About Kevin

Kevin is a Grammy nominated artist, podcaster, and indie musician advocate. He resides in Portland, OR where he is the Director of Marketing for CD Baby (cdbaby.com). Oh, yeah, he also plays guitar in Smalltown Poets.
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    Music will be free + Touring is where the money is = BS!

    When talking about the future of the music business, it’s become a trendy statement to say, “In the future, musicians will look to playing live and touring to make their money instead of selling CDs and mp3’s because music will be free.” Well, I’m not afraid to call those people out with a big BS and here is why.

    First off, I find that these statements are made by people who are, either, not musicians, or people who made money as a musician years ago. They are not an artist or a member of a group who is actively playing live and touring in today’s market. For some reason, they are working with the notion that bands and artists somehow forgot to put a focus on live music revenues and just need to return to that to see the money start rolling in. The fact of the matter is, bands and artists never stopped touring. And if they did, it’s because the money stinks! Even successful tours these days barely break even, much less make enough money for the recording artist to consider recorded music as just a free piece of promotion and nothing else. It takes an immense amount of work, time, and talent to build a serious revenue stream from playing live. Let’s not forget that through the internet, you can reach an endless amount of people worldwide, but with live performance you are working with a select number of venues in confined markets. Last time I checked, there weren’t many venues with the reputation of paying out big to artists. While there are echos of the past through the return of the single release as opposed to the full album, we are not returning to the 50’s, 60’s, or 70’s like some suggest.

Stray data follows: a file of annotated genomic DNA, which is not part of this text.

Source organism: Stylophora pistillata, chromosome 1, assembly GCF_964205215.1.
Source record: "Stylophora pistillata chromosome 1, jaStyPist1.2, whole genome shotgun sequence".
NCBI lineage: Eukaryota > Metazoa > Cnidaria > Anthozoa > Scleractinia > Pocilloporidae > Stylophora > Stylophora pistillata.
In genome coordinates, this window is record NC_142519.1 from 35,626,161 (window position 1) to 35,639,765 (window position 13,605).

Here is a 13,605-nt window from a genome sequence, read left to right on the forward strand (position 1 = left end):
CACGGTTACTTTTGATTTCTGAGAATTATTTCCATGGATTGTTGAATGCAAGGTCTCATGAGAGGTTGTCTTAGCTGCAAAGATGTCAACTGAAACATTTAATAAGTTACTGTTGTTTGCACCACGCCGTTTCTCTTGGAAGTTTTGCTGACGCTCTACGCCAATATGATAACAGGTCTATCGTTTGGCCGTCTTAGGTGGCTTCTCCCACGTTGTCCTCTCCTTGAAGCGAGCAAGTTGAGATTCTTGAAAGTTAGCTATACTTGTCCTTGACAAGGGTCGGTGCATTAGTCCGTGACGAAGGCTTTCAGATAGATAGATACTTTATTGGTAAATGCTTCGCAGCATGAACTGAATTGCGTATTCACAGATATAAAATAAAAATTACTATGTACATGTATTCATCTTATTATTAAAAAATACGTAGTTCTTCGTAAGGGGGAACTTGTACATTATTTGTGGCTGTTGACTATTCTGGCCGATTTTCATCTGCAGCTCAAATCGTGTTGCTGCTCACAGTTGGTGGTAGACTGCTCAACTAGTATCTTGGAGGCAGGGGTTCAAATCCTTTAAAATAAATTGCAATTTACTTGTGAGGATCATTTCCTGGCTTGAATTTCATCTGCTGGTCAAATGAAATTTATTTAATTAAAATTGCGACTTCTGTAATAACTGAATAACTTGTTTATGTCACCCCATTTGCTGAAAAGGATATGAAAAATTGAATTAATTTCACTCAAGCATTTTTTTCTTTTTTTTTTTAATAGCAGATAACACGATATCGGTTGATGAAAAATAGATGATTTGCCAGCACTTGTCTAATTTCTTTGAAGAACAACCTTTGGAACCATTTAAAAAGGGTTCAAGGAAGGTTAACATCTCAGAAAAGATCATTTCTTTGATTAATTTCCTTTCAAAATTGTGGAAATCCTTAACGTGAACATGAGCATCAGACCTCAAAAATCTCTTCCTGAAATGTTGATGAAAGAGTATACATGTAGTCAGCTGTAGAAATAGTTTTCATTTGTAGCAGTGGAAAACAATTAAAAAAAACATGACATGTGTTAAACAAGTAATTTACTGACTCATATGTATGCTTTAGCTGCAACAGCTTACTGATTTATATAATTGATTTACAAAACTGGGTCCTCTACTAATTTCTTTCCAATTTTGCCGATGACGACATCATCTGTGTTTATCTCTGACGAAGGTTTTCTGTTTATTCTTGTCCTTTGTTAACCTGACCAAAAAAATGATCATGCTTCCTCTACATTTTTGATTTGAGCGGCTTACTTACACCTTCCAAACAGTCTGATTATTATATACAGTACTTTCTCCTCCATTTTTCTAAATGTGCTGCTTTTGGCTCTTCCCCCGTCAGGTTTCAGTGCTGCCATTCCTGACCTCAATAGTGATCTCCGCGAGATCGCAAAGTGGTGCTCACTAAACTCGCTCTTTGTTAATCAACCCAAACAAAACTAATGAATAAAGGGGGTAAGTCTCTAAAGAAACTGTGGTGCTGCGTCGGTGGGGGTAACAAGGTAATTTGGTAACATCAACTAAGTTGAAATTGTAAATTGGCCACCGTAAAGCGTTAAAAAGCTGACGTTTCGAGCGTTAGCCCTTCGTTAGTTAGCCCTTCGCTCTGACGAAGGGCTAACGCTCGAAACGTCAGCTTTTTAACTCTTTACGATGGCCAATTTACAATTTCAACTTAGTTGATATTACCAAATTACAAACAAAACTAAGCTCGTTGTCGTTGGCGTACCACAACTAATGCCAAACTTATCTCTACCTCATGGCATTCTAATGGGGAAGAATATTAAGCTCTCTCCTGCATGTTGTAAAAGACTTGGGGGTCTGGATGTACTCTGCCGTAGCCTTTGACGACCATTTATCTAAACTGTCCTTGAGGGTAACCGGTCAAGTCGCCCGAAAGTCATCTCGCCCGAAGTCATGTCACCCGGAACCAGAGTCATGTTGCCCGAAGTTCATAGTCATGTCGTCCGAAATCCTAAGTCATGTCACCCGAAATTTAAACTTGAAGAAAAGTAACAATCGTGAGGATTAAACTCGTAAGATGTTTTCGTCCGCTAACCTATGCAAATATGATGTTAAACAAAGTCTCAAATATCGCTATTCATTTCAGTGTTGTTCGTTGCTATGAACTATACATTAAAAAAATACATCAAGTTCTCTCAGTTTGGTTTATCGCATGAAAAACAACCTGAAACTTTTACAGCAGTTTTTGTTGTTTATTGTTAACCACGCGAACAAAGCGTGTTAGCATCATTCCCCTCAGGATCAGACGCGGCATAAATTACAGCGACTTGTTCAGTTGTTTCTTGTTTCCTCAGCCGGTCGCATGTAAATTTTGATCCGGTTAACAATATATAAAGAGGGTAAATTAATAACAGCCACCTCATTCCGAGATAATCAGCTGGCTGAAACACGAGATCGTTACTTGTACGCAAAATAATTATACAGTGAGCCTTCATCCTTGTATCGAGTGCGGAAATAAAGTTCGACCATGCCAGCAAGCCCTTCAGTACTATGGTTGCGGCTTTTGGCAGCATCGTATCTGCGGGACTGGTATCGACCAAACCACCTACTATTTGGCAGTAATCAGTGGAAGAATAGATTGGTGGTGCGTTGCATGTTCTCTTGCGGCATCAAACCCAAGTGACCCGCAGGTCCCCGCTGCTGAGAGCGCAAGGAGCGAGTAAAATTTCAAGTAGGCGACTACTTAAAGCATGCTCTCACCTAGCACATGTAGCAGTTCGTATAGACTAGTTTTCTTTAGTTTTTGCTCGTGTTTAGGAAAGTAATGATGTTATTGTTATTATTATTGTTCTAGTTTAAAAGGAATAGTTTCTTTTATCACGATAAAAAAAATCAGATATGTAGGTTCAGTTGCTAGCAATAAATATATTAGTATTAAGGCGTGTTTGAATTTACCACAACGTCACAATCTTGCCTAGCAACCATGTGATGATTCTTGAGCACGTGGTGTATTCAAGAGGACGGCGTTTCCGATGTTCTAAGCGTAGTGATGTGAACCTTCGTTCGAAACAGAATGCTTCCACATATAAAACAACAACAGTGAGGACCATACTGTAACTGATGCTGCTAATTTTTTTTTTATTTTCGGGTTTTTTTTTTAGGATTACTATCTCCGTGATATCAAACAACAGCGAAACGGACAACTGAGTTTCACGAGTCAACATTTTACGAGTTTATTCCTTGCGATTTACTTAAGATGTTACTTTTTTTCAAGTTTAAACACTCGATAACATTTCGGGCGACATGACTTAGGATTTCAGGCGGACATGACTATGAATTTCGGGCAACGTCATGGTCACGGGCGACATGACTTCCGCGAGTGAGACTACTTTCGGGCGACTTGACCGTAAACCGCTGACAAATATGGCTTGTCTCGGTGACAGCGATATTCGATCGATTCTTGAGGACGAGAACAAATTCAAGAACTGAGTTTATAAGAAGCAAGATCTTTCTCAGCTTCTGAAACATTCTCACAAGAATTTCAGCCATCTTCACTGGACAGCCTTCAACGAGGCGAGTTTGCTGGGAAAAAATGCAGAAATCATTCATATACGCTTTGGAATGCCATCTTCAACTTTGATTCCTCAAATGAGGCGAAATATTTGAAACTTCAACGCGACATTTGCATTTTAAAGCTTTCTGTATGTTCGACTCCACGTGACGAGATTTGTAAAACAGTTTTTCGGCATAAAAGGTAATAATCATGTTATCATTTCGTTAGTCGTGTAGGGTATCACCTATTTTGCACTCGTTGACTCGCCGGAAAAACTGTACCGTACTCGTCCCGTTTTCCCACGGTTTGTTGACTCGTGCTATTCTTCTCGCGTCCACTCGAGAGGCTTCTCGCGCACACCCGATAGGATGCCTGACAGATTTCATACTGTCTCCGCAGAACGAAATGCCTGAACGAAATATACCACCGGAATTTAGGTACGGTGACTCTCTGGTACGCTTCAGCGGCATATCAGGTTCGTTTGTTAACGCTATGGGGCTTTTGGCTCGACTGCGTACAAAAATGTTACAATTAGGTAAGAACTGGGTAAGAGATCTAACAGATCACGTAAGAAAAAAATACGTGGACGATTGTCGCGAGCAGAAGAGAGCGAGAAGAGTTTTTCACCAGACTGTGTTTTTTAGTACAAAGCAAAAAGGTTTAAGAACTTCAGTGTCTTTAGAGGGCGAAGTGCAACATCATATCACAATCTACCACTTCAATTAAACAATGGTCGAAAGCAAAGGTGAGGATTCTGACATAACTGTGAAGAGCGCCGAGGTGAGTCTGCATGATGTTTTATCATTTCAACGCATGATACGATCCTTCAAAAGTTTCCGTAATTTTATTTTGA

The future of music lies completely within the artist’s hands, period. If they want to focus on selling recorded music and their fan base will continue to buy it, selling music will be a big revenue stream for them. If they are fantastic live and want to give away a track to entice people to come to a show, then live shows may be their big revenue stream, but it’s all up to the artist and what their fan base will allow. The future of the music business is NOT in the hands of companies who dream up business models that artist should follow. The future is NOT free music because some guy with a degree and years working in the industry says so. The business plays by the artist’s rules now, and that scares the pants off the gate keepers that used to make a living deciding what the artists could do.

    • http://chojimoji.com Chris

      Well put!

    • http://www.robertleeking.com Robert Lee King

      A rare thing, alert the media, oh, never mind, they no longer matter:)

      I am in complete unwavering agreement with you on this one.